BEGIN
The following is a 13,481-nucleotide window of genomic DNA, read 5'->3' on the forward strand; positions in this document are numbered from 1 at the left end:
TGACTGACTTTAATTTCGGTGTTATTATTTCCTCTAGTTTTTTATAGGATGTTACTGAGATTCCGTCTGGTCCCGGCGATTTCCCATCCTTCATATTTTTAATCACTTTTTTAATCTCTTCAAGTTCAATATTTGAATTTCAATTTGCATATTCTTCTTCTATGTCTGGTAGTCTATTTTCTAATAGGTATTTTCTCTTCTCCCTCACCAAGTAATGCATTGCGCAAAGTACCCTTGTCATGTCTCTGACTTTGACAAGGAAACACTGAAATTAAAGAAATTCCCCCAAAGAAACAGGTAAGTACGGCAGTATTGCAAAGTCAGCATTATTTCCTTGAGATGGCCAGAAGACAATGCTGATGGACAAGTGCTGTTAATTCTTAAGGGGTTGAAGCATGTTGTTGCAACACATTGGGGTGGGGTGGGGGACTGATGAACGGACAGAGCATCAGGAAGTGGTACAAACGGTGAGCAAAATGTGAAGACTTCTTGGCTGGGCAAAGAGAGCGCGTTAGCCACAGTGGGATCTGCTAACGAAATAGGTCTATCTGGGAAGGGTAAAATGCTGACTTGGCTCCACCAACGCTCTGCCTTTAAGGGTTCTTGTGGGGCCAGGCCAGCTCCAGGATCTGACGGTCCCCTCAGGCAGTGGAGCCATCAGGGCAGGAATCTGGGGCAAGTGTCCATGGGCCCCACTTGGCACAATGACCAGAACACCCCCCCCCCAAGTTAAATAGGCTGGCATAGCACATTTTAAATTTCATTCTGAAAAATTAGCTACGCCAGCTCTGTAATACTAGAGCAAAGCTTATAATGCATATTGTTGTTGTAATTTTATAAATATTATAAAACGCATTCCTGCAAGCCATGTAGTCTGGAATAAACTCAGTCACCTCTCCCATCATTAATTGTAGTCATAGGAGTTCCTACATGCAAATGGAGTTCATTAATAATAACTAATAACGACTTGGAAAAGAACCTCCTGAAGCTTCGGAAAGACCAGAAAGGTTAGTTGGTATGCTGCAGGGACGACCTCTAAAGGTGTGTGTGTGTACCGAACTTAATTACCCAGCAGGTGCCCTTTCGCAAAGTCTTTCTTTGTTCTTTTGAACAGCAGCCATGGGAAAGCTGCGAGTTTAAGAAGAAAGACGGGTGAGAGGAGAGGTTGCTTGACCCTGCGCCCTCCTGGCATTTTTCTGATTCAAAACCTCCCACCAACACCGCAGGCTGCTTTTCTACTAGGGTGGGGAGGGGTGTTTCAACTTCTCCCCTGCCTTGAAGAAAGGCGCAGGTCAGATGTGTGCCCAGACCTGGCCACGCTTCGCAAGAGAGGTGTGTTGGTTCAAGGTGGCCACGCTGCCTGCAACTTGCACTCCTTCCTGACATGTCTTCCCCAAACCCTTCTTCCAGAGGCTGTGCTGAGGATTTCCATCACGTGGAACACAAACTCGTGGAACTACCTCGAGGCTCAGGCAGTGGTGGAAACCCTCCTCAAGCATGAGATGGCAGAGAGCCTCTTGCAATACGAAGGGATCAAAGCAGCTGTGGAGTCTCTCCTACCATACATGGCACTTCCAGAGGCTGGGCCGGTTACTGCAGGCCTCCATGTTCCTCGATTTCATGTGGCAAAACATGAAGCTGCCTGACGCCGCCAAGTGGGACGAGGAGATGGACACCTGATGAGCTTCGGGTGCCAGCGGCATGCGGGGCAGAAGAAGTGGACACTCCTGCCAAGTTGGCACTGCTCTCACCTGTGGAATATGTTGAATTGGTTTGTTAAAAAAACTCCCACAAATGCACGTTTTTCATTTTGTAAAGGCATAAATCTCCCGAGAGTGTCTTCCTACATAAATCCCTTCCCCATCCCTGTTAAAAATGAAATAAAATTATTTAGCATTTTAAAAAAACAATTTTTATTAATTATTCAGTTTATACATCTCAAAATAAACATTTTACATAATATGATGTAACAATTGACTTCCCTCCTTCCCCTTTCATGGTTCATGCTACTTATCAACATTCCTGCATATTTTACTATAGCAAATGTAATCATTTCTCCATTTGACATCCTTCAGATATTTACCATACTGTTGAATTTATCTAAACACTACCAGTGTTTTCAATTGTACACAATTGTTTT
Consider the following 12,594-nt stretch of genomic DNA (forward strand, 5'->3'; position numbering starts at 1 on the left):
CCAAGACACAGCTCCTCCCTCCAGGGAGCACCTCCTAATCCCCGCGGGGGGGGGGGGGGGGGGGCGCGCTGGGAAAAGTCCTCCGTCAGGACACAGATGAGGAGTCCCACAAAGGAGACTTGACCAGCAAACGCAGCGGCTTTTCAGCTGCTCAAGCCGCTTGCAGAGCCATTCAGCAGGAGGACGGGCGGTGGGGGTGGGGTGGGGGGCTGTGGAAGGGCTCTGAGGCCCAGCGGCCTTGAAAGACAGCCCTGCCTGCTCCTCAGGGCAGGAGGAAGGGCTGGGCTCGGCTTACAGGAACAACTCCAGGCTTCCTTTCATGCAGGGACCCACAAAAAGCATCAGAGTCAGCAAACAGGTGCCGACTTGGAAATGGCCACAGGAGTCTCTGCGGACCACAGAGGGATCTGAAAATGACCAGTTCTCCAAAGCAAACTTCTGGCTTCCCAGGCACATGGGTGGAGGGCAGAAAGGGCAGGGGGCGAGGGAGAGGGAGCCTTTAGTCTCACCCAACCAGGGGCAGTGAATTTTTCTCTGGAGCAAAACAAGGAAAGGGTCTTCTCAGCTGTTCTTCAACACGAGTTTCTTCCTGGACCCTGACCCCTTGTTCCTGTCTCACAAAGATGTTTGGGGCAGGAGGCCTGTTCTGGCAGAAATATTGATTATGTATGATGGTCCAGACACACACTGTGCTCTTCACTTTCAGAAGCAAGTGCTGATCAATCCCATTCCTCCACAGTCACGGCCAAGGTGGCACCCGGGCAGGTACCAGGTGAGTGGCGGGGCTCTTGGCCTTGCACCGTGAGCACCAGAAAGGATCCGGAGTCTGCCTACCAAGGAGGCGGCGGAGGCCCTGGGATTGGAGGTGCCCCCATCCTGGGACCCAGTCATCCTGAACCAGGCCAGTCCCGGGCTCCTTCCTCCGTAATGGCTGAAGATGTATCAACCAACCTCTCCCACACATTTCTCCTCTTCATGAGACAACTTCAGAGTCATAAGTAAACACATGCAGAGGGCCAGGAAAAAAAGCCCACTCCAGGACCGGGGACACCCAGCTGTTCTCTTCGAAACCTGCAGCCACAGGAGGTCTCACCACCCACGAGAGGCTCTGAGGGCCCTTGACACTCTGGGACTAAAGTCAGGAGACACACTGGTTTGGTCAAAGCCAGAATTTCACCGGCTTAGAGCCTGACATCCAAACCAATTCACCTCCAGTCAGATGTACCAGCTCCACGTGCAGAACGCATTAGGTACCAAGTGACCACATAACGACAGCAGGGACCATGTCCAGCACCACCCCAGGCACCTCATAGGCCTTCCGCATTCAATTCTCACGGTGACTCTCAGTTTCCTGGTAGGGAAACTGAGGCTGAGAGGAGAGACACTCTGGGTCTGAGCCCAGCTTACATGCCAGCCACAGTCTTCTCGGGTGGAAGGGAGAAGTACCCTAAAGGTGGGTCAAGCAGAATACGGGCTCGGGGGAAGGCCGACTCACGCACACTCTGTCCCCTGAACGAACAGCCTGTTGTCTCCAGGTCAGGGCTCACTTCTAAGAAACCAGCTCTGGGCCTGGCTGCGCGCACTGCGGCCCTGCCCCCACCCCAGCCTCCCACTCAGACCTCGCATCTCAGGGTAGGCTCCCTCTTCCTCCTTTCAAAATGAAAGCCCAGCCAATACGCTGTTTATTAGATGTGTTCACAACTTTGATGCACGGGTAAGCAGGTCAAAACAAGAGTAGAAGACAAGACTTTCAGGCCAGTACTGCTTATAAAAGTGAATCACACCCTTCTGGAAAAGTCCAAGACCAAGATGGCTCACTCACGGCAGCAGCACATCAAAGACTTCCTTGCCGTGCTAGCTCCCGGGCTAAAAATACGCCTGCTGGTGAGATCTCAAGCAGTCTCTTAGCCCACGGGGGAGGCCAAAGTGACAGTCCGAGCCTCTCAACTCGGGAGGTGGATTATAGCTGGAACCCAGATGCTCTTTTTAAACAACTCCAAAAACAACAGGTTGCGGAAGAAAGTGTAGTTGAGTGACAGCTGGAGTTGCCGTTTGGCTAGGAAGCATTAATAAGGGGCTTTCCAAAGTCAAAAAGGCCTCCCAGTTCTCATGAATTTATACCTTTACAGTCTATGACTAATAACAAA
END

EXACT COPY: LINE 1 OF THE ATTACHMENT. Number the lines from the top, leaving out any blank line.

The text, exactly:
The following is a 13,481-nucleotide window of genomic DNA, read 5'->3' on the forward strand; positions in this document are numbered from 1 at the left end: